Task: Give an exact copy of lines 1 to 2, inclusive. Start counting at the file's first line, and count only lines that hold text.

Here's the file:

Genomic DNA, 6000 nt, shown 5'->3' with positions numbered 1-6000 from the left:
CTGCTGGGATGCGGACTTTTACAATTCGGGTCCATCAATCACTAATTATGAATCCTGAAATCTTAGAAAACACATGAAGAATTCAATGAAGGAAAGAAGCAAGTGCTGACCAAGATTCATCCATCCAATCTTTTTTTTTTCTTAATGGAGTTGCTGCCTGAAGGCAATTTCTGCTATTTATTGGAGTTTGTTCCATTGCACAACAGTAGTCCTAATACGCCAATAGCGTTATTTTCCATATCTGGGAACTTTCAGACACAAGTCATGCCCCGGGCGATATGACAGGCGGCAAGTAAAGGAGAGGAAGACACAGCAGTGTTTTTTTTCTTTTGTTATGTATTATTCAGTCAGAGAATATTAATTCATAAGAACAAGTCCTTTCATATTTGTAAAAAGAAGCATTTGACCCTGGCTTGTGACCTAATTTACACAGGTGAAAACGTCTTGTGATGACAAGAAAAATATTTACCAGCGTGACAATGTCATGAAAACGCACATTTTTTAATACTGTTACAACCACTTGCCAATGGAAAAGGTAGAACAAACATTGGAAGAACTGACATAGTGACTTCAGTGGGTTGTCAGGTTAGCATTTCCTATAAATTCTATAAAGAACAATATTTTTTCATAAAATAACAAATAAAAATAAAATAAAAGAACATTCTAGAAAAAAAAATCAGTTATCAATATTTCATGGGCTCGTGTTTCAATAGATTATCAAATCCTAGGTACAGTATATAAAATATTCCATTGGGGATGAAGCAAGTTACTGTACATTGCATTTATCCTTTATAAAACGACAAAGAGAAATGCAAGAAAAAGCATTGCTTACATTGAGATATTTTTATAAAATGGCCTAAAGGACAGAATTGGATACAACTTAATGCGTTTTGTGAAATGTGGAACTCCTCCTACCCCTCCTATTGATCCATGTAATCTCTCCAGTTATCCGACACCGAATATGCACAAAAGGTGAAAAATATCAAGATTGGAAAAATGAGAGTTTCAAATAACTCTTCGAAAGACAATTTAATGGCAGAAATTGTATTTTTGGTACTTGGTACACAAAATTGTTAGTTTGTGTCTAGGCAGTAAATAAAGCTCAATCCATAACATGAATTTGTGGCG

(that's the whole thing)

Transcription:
Genomic DNA, 6000 nt, shown 5'->3' with positions numbered 1-6000 from the left:
CTGCTGGGATGCGGACTTTTACAATTCGGGTCCATCAATCACTAATTATGAATCCTGAAATCTTAGAAAACACATGAAGAATTCAATGAAGGAAAGAAGCAAGTGCTGACCAAGATTCATCCATCCAATCTTTTTTTTTTCTTAATGGAGTTGCTGCCTGAAGGCAATTTCTGCTATTTATTGGAGTTTGTTCCATTGCACAACAGTAGTCCTAATACGCCAATAGCGTTATTTTCCATATCTGGGAACTTTCAGACACAAGTCATGCCCCGGGCGATATGACAGGCGGCAAGTAAAGGAGAGGAAGACACAGCAGTGTTTTTTTTCTTTTGTTATGTATTATTCAGTCAGAGAATATTAATTCATAAGAACAAGTCCTTTCATATTTGTAAAAAGAAGCATTTGACCCTGGCTTGTGACCTAATTTACACAGGTGAAAACGTCTTGTGATGACAAGAAAAATATTTACCAGCGTGACAATGTCATGAAAACGCACATTTTTTAATACTGTTACAACCACTTGCCAATGGAAAAGGTAGAACAAACATTGGAAGAACTGACATAGTGACTTCAGTGGGTTGTCAGGTTAGCATTTCCTATAAATTCTATAAAGAACAATATTTTTTCATAAAATAACAAATAAAAATAAAATAAAAGAACATTCTAGAAAAAAAAATCAGTTATCAATATTTCATGGGCTCGTGTTTCAATAGATTATCAAATCCTAGGTACAGTATATAAAATATTCCATTGGGGATGAAGCAAGTTACTGTACATTGCATTTATCCTTTATAAAACGACAAAGAGAAATGCAAGAAAAAGCATTGCTTACATTGAGATATTTTTATAAAATGGCCTAAAGGACAGAATTGGATACAACTTAATGCGTTTTGTGAAATGTGGAACTCCTCCTACCCCTCCTATTGATCCATGTAATCTCTCCAGTTATCCGACACCGAATATGCACAAAAGGTGAAAAATATCAAGATTGGAAAAATGAGAGTTTCAAATAACTCTTCGAAAGACAATTTAATGGCAGAAATTGTATTTTTGGTACTTGGTACACAAAATTGTTAGTTTGTGTCTAGGCAGTAAATAAAGCTCAATCCATAACATGAATTTGTGGCG